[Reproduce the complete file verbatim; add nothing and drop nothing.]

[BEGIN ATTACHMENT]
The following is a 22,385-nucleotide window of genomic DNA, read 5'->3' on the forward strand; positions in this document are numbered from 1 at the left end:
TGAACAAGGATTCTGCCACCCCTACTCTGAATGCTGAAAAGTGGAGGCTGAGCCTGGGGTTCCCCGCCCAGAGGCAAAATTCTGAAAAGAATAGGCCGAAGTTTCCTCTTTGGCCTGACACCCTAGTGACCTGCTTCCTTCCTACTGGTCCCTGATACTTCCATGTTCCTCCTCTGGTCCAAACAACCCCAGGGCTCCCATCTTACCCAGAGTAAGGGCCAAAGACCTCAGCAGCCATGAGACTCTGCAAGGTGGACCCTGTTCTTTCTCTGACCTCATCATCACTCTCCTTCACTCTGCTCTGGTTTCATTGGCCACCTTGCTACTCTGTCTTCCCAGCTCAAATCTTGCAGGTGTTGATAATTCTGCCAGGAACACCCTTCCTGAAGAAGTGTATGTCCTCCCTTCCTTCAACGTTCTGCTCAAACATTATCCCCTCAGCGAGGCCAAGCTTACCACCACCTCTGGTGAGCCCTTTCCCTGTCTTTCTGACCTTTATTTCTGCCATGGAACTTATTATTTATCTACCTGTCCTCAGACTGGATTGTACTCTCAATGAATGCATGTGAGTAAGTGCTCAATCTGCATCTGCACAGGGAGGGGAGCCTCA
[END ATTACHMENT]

The following is a 22,385-nucleotide window of genomic DNA, read 5'->3' on the forward strand; positions in this document are numbered from 1 at the left end:
TGAACAAGGATTCTGCCACCCCTACTCTGAATGCTGAAAAGTGGAGGCTGAGCCTGGGGTTCCCCGCCCAGAGGCAAAATTCTGAAAAGAATAGGCCGAAGTTTCCTCTTTGGCCTGACACCCTAGTGACCTGCTTCCTTCCTACTGGTCCCTGATACTTCCATGTTCCTCCTCTGGTCCAAACAACCCCAGGGCTCCCATCTTACCCAGAGTAAGGGCCAAAGACCTCAGCAGCCATGAGACTCTGCAAGGTGGACCCTGTTCTTTCTCTGACCTCATCATCACTCTCCTTCACTCTGCTCTGGTTTCATTGGCCACCTTGCTACTCTGTCTTCCCAGCTCAAATCTTGCAGGTGTTGATAATTCTGCCAGGAACACCCTTCCTGAAGAAGTGTATGTCCTCCCTTCCTTCAACGTTCTGCTCAAACATTATCCCCTCAGCGAGGCCAAGCTTACCACCACCTCTGGTGAGCCCTTTCCCTGTCTTTCTGACCTTTATTTCTGCCATGGAACTTATTATTTATCTACCTGTCCTCAGACTGGATTGTACTCTCAATGAATGCATGTGAGTAAGTGCTCAATCTGCATCTGCACAGGGAGGGGAGCCTCA